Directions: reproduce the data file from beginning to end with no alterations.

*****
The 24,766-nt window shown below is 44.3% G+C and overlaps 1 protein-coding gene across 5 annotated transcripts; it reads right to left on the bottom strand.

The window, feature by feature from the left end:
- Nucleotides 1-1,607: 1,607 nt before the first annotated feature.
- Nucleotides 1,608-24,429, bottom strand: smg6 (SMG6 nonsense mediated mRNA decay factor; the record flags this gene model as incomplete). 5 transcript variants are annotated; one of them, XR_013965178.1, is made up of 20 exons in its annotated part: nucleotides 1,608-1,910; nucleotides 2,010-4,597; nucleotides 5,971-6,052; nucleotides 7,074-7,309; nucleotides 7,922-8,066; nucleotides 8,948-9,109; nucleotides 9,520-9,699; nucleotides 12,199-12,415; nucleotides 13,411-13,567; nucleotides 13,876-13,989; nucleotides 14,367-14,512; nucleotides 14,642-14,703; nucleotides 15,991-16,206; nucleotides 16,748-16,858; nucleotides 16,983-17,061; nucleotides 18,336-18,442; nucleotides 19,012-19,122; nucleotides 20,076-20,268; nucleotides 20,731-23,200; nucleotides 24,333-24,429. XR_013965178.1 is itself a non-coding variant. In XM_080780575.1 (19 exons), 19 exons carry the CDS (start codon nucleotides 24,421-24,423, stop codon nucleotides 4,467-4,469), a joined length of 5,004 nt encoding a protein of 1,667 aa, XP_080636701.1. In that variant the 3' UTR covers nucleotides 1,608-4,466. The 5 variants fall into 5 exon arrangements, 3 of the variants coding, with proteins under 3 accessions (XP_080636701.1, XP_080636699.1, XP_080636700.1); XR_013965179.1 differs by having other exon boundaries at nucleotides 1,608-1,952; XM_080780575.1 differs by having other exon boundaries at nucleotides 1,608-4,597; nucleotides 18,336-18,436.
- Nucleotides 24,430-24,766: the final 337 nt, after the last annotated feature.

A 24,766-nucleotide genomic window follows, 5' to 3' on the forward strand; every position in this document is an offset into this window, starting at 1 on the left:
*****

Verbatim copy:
The 24,766-nt window shown below is 44.3% G+C and overlaps 1 protein-coding gene across 5 annotated transcripts; it reads right to left on the bottom strand.

The window, feature by feature from the left end:
- Nucleotides 1-1,607: 1,607 nt before the first annotated feature.
- Nucleotides 1,608-24,429, bottom strand: smg6 (SMG6 nonsense mediated mRNA decay factor; the record flags this gene model as incomplete). 5 transcript variants are annotated; one of them, XR_013965178.1, is made up of 20 exons in its annotated part: nucleotides 1,608-1,910; nucleotides 2,010-4,597; nucleotides 5,971-6,052; nucleotides 7,074-7,309; nucleotides 7,922-8,066; nucleotides 8,948-9,109; nucleotides 9,520-9,699; nucleotides 12,199-12,415; nucleotides 13,411-13,567; nucleotides 13,876-13,989; nucleotides 14,367-14,512; nucleotides 14,642-14,703; nucleotides 15,991-16,206; nucleotides 16,748-16,858; nucleotides 16,983-17,061; nucleotides 18,336-18,442; nucleotides 19,012-19,122; nucleotides 20,076-20,268; nucleotides 20,731-23,200; nucleotides 24,333-24,429. XR_013965178.1 is itself a non-coding variant. In XM_080780575.1 (19 exons), 19 exons carry the CDS (start codon nucleotides 24,421-24,423, stop codon nucleotides 4,467-4,469), a joined length of 5,004 nt encoding a protein of 1,667 aa, XP_080636701.1. In that variant the 3' UTR covers nucleotides 1,608-4,466. The 5 variants fall into 5 exon arrangements, 3 of the variants coding, with proteins under 3 accessions (XP_080636701.1, XP_080636699.1, XP_080636700.1); XR_013965179.1 differs by having other exon boundaries at nucleotides 1,608-1,952; XM_080780575.1 differs by having other exon boundaries at nucleotides 1,608-4,597; nucleotides 18,336-18,436.
- Nucleotides 24,430-24,766: the final 337 nt, after the last annotated feature.

A 24,766-nucleotide genomic window follows, 5' to 3' on the forward strand; every position in this document is an offset into this window, starting at 1 on the left: